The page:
The Bipartisan Infrastructure Law (BIL), H.R. 3684, and the Inflation Reduction Act (IRA), H.R. 5376, provide historical investments to support healthy urban and rural forests and address wildland fire risk across western landscapes. These funds are critically important to state and U.S.-Affiliated Pacific Island forestry agencies as they move the needle on priority issues affecting state, private, and federal forests within their boundaries.
CWSF is excited to showcase stories from member states and Pacific Islands about how BIL and IRA programs and funds are being implemented across the western region. Examples of related funding and programs include the Community Wildfire Defense Grants, Good Neighbor Authority, State Forest Action Plan Implementation funds, Urban and Community Forestry, Forest Legacy Program, and more. Please see the resources section below for relevant webpage links.
We hope that this webpage will help to tell the story of the work being accomplished and also provide content for other partners and platforms. Additional stories will be added as they become available.
The primary goal for the FSP-BIL project was to install two small 15’x15’ nurseries on FSP landowner client lands. Establishing two new nurseries provides better access to clients who are unable to visit the ASCC-ACNR Forestry Greenhouse due to transportation limitations, COVID restrictions, and conflicting daily schedules. The first nursery was established in the village of Auto, and the second nursery in the village of Amanave. Both sites are easily accessible and managed by stay-at-home gardeners who have agreed to long-term maintenance and use of the nurseries, as directed by a Memorandum of Understanding. The new BIL-funded nurseries have the same functions and services as the ASCC-ACNR Forestry Greenhouse. Forestry staff and interns visit the nurseries monthly to collect data and assist with activities such as weeding, transplanting, pruning, and more. Since June 2023, a total of 173 native saplings have been distributed to six clients and one church group. Both nurseries are still being developed, and once completed, the Forestry Program will distribute more trees to these nurseries and encourage residents and communities to visit them.
Both nurseries are located in American Samoa’s Forest Action Plan (FAP) priority areas and help to implement critical issues and strategies outlined in the FAP. These issues and strategies include educating the public and farmers about the importance of preserving native forests and landscaping alternatives to reduce the rate of conversion to impervious surfaces, planting native trees or soil-stabilizing grasses on stream corridors and riparian zones to mitigate soil erosion, and promoting agroforestry in urban zones to prevent clearing upslope.
While the project will conclude in December 2024, these nurseries will continue to serve the FSP, landowners, and clients for the long term.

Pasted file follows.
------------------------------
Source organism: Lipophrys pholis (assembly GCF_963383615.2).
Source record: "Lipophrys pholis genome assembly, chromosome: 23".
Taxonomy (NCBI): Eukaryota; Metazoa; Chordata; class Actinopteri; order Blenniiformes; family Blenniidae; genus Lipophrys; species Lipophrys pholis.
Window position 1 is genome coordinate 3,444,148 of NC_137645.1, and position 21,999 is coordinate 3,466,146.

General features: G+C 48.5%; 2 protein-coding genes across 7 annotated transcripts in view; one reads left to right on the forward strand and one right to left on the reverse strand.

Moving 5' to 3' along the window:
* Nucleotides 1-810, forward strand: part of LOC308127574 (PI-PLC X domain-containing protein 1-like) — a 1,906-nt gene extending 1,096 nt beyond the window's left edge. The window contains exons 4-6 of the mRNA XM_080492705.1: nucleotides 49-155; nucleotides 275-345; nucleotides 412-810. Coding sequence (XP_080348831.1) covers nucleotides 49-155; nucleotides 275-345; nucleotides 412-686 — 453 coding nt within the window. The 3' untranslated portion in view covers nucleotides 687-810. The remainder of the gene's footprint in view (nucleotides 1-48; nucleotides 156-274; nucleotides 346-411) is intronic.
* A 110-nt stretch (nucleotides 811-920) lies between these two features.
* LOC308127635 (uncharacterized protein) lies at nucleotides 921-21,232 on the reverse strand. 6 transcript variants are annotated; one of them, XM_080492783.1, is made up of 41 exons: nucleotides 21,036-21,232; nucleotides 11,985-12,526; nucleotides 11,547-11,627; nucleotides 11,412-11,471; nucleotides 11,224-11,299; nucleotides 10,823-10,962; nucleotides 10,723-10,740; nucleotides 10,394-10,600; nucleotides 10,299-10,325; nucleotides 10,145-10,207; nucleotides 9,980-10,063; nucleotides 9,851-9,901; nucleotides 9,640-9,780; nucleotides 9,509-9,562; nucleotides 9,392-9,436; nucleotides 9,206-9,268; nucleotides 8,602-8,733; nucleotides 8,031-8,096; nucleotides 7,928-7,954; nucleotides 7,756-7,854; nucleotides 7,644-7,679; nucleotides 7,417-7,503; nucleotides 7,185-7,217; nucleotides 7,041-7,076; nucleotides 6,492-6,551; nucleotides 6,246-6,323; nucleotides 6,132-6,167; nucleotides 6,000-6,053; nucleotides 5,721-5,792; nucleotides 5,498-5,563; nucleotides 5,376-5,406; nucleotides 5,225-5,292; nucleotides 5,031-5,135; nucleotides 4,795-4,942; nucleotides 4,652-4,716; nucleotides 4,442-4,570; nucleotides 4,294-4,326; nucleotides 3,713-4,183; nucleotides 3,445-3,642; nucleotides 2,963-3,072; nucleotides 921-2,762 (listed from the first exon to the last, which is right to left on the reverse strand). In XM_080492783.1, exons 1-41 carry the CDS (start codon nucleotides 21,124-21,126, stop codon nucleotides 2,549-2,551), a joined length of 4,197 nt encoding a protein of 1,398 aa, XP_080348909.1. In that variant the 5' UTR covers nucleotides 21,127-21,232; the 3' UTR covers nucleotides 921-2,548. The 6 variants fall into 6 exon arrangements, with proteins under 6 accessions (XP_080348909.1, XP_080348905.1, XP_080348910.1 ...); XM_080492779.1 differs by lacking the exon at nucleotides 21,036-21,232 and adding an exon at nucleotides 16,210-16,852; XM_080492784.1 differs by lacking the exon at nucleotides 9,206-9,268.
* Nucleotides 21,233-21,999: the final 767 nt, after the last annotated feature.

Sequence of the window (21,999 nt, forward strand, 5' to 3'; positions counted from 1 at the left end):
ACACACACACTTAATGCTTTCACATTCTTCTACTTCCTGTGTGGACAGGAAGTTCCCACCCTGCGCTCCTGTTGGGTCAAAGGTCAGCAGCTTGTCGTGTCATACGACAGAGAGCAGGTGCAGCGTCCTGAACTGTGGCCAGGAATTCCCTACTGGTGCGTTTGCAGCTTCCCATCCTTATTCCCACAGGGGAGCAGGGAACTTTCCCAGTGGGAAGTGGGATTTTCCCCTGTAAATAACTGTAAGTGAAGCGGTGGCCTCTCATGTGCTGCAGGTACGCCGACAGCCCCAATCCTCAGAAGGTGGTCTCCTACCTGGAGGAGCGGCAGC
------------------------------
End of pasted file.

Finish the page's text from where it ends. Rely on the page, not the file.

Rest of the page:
The Kansas Forest Service (KFS) received Bipartisan Infrastructure Law (BIL) funding from the USDA Forest Service State, Private, and Tribal Forestry to enhance state and tribal nurseries and seed orchards. The funding was directed to two major projects: the improvement of the conservation seedling nursery shadehouse structure and efficiency and capacity improvements for collecting, processing, and storing bulk tree seed for direct seeding reforestation and afforestation projects.
The KFS Conservation Trees Program produces containerized conservation-grade tree and shrub seedlings, distributes bare-root conservation-grade tree and shrub seedlings produced by partner nurseries, and produces, collects, and processes tree and shrub seed for seedling production and bulk seed supply for direct seeding of trees in reforestation/afforestation projects. It has been in its operating location since the mid-1950s and expanded in the 1960s, where its focus was on coniferous species for windbreaks. Over the years, most of the demand and consequent production has shifted to primarily hardwood species and, as a result, the KFS seed and seedling production facilities have a reduced potential to meet existing demand.
The renovation of the shadehouse facility began in December of 2022, with an anticipated completion in May 2024. The BIL funds will be used to purchase a clearspan shadehouse along with an irrigation system, rack lifters, and other equipment and supplies used for containerized seedling production at KFS. The outcome of this project will be increased seedling production capacity, efficiency, and improved seedling quality.
The improvements to the tools, supplies, and equipment used in seed collection and processing began in July 2023 and will conclude in July 2024. These improvements will begin with collection and processing efficiencies to increase capacity of the bulk tree and shrub seed program at KFS through purchasing equipment and supplies for faster seed collection, faster and more effective seed processing, and more efficient seed storage. The outcome of this project will be increased volume and quality of seed available for reforestation and afforestation projects via direct seeding in Kansas, and throughout the Midwest.
If you would like to learn more about these projects, contact Kansas Forest Service Water Quality Forester Andy Klein at email@example.com.
Submitted by the Nebraska Forest Service